ABU DHABI // Judges are more often choosing fines over prison terms to punish minor crimes after new laws gave them more room to be flexible.
Senior judicial figures said there was a strong argument for keeping some offenders out of jail, and that handing them fines was still a deterrent to others.
One criminal lawyer suggested the cost of keeping inmates in prison had been a factor, while a judge in the Abu Dhabi Court of Appeals said he and his colleagues were wary of jailing minor offenders.
Chief Justice Mustafa Abu El Naja, head of the Abu Dhabi Appeals Court, said the recent changes to legislation gave judges more flexibility.
“Some crimes don’t impose a danger on society so opting for a fine instead of jail is better,” Chief Justice El Naja said.
But this creates a problem with the many defendants who cannot afford a fine. If jailed, every day they spend behind bars pays off Dh100 of their debt.
“So the dilemma is whether the judge should issue a lesser fine, which might not be enough of a deterrent, or a big fine, which will become a burden,” Chief Justice El Naja said.
The shift follows sweeping changes to criminal laws last October amid further signs of liberalisation in the justice system.
The minimum four-year jail sentence for first-time drug offenders was reduced to two, but the Attorney General can send an offender for rehabilitation without the case going to court.
First-time offenders can also be fined a maximum of Dh10,000 or given community service.
In recent months, the courts have shown leniency in many cases. In one, an engineer went on trial in Dubai accused of forgery for altering a parking ticket.
He received a suspended term, despite the fact that the crime carries a maximum of 10 years.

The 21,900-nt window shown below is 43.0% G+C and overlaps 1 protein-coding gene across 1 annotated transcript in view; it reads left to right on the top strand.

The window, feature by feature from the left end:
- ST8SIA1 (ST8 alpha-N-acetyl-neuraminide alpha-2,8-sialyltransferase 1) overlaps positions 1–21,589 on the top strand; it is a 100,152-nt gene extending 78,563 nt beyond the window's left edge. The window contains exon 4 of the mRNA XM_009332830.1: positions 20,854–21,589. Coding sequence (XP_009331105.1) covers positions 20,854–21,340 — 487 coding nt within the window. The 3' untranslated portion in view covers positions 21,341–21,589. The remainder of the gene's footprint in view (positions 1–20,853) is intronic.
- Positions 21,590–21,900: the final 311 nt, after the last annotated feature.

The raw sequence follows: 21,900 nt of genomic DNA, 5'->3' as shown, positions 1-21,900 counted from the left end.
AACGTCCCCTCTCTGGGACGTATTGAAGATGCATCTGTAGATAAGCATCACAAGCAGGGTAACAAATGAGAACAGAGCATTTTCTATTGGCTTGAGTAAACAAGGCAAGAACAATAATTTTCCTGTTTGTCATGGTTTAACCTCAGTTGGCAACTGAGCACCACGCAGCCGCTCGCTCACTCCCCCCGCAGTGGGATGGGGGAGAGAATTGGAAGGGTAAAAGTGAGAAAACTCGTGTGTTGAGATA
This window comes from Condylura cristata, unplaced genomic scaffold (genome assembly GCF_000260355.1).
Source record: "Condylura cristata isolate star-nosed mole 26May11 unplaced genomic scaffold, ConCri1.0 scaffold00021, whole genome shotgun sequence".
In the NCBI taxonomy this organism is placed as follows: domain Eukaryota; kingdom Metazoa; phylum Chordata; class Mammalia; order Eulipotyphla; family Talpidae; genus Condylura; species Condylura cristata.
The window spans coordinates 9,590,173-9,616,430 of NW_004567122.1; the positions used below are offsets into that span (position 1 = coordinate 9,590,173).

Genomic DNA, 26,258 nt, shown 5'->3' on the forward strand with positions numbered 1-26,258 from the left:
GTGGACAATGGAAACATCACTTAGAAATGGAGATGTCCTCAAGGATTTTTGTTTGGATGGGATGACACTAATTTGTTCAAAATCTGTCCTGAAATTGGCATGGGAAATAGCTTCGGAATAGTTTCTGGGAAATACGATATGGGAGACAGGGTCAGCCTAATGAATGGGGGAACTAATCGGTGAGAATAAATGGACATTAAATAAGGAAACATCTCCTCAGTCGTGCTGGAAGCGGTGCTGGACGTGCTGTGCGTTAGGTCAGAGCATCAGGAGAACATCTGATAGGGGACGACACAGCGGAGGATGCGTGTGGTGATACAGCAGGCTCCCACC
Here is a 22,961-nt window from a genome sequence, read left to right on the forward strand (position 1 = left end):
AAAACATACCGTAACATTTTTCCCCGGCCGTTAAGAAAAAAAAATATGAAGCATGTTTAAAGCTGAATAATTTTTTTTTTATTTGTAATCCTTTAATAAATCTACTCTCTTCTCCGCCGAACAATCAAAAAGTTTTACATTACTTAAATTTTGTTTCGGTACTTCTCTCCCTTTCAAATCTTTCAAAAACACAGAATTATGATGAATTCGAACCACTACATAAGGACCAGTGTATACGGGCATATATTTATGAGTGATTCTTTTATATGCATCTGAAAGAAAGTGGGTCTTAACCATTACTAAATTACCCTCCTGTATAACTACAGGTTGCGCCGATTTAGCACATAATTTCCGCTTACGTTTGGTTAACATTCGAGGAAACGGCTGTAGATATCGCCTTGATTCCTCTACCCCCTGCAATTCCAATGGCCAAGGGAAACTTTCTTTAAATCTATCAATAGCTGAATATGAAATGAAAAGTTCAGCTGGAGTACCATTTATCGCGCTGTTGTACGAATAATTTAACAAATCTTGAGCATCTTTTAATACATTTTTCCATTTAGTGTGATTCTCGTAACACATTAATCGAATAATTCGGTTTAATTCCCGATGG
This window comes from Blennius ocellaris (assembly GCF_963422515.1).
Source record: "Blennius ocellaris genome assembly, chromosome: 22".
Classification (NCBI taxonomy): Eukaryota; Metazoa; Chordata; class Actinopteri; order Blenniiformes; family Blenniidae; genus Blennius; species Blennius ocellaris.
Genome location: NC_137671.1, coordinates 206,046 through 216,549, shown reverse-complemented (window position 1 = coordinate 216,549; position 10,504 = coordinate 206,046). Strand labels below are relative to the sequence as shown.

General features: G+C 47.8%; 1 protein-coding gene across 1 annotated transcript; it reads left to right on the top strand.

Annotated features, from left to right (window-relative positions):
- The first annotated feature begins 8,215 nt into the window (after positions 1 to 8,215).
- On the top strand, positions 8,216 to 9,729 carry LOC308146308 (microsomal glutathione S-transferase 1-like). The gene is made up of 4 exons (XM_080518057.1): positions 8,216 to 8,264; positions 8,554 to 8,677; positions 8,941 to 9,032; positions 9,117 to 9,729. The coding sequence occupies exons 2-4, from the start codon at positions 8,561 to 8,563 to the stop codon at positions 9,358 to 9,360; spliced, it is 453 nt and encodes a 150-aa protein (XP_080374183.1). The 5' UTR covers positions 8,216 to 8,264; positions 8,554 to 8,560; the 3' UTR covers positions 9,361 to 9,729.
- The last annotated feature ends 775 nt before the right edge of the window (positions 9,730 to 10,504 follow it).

“He changed it from 5pm to 6pm,” said Judge Ahmad Saif, head of the Dubai Civil Court. “It’s impossible that I could give this man the maximum sentence in such a minor offence.
“In some cases judges certainly prefer a fine but if imprisonment is mandatory by law, they can also turn to alternatives like giving a suspended jail term.”
Bouncing a cheque remains a criminal offence, but Kawthar Ibrahim, an Emirati lawyer who has dealt with such cases, has seen leniency there too.
“Now I have noticed that judges are issuing fines instead,” said Ms Ibrahim.
Hurling insults, defamation and slander are also now being dealt with with fines, lawyers said, although in some cases they might be substantial.
Yousef Al Bahar, a well-known criminal lawyer and head of Al Bahar and Associates Advocates, said one result is less burden on the justice system.
“The country spends between Dh70 and Dh100 on each prisoner a day, and this is costly considering the number of prisoners,” Mr Al Bahar said.
“Therefore legislators gave judges some space and authority to determine an alternative to jail in many crimes in the penal code.”
In some cases, immediately deporting someone found guilty is the best option, for them and the state, he said.
One example was deportation for prostitution, Mr Al Bahar said.
“Instead of sending a woman to jail after being arrested for working in prostitution she is now deported immediately,” he said.
Mr Al Bahar said sending a first-time offender to jail could result in them becoming a career criminal, although the impact of their crime on the community had to be weighed up.